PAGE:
COLUMN: Edge of your seat action

“Catch a Glimpse of the Future,” says the poster in the Civic Theatre lobby.

“Catch a Glimpse of the Future,” says the poster in the Civic Theatre lobby.

You’ll get it at our second annual general meeting on Thursday, October 16 at 7 p.m., where board member Graeme Leadbeater will present the architectural concept for three theatres, among other good things. And while the future is certainly exciting, I have to confess that right now, I’m thinking of the past.

Was it only a year ago I was on the edge of my metaphorical seat? It was the day of the first Annual General Meeting of the Nelson Civic Theatre Society, and it felt as if everything had been leading to this point — and much was at stake.

We had come so far. We’d gathered 4,000 signatures and written a proposal good enough to get a cautious nod from the city.

Then we submitted the feasibility study and business plan that scored us the keys. With a legion of volunteers we’d taken the big dusty box we inherited and turned it into a working theatre and then with goodwill, hard work, and community generosity we went digital.

Every one of these milestones was cause for celebration, and not a little nail-biting. But the AGM was a new test because of the quorum needed for the AGM to go ahead — 10 percent of our membership.

Ten per cent of 2,100 people. To an AGM.

AGMs aren’t exactly sell-out blockbusters by their nature, and as for our membership numbers, we were victims of our own success. Clearly, this flaw in our otherwise flawless constitution needed to be addressed. Thing was, we needed the quorum to change the quorum. Hence, the edge-of-my seat-ness.

The publicity team went into high gear and the word went out: come to the AGM. Please.

I remember being on that stage as the people trickled in, eyes on the seats as they filled, with me very much on the edge of mine. At last the count came in: a whopping 290 people had turned out. When I announced the number from the stage, someone in the audience shouted back “well, you told us to come!”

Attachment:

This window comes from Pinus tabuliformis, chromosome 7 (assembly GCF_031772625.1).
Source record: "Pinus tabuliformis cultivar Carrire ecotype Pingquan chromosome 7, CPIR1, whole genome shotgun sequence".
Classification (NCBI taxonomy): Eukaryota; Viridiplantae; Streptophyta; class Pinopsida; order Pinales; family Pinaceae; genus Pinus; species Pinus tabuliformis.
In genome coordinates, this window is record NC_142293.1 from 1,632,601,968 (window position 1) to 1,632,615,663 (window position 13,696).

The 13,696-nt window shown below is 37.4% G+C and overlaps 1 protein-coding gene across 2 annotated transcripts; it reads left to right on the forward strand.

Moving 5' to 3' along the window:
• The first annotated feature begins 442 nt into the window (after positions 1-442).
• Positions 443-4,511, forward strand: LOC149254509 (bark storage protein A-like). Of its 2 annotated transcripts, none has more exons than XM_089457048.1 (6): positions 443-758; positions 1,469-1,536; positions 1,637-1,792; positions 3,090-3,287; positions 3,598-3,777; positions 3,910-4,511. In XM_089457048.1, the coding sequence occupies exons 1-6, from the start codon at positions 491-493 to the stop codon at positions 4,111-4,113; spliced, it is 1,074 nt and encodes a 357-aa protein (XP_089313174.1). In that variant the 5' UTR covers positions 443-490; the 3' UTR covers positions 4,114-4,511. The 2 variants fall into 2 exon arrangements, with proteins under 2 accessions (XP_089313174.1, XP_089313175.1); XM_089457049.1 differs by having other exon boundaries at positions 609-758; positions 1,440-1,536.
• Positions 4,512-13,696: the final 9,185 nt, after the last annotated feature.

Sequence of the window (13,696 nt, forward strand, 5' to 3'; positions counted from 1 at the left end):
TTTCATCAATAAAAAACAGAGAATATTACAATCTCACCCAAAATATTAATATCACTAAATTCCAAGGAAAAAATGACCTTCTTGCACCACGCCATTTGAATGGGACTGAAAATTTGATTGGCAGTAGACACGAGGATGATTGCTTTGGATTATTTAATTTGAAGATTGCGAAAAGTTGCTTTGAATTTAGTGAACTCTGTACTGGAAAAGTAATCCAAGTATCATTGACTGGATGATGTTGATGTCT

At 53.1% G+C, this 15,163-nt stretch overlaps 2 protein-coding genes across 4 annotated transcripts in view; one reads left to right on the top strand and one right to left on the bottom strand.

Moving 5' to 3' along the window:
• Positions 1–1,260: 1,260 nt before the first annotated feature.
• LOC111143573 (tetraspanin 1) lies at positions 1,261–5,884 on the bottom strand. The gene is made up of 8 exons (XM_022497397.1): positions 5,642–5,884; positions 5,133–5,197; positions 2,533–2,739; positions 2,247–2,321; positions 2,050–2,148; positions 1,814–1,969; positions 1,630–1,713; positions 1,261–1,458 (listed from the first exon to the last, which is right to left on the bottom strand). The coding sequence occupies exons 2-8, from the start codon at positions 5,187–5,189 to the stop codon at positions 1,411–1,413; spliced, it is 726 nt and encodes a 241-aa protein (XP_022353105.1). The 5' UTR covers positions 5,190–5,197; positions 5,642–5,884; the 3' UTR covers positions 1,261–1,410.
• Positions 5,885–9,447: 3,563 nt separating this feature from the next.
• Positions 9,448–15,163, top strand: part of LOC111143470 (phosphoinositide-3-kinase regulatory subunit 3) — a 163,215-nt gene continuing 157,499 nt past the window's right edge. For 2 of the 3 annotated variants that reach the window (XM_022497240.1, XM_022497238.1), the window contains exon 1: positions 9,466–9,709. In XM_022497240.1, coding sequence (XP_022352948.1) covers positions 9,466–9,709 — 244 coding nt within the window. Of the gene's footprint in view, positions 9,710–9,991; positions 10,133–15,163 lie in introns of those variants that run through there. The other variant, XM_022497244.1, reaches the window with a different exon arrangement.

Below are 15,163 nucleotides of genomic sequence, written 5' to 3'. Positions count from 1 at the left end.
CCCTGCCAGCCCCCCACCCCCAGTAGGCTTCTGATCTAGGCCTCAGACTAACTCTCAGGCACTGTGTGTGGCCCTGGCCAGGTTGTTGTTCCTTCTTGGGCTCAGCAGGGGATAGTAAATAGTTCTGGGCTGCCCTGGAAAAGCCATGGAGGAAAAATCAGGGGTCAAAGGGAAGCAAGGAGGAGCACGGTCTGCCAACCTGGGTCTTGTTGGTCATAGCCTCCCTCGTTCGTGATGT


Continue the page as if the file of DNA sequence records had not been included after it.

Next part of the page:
The meeting was efficient, the constitution was changed, and everyone enjoyed the free movie that followed. The attendee number for a quorum at the AGM is now much more reasonable. And these days, if I’m on the edge of my seat it’s just because of the action on the screen when I enjoy a movie at our theatre.

While we no longer need hundreds of people at the AGM, you do want to be there, and not just because there’s a free movie afterwards (seat-edgy or otherwise). You want to come because it’s your theatre, and you care what happens. You want to hear where the society has been, and where it’s going. You want to find out how you can be involved. And of course, you want to catch a glimpse of the future.

The meeting starts at 7 p.m.  but you want to be there early so volunteers can verify that you are a member in good standing (you can’t join at the AGM). Members can ask questions, vote on notices of motion, and elect the board of directors. Information about the AGM and application for nomination to the board (deadline October 3) is online at

Current NCTS president Marilyn Mint is a cooler cucumber than yours truly, and I know that this year’s AGM will be full of the very best kind of future glimpses and other important things.

As for me, I’ll be in the audience, squarely in my seat with my eyes on the stage, thinking about the extraordinary years we’ve had and anticipating the ones to come.


— Anne DeGrace is the past president of the Nelson Civic Theatre Society. To find out about the Annual General Meeting and all things Civic go to

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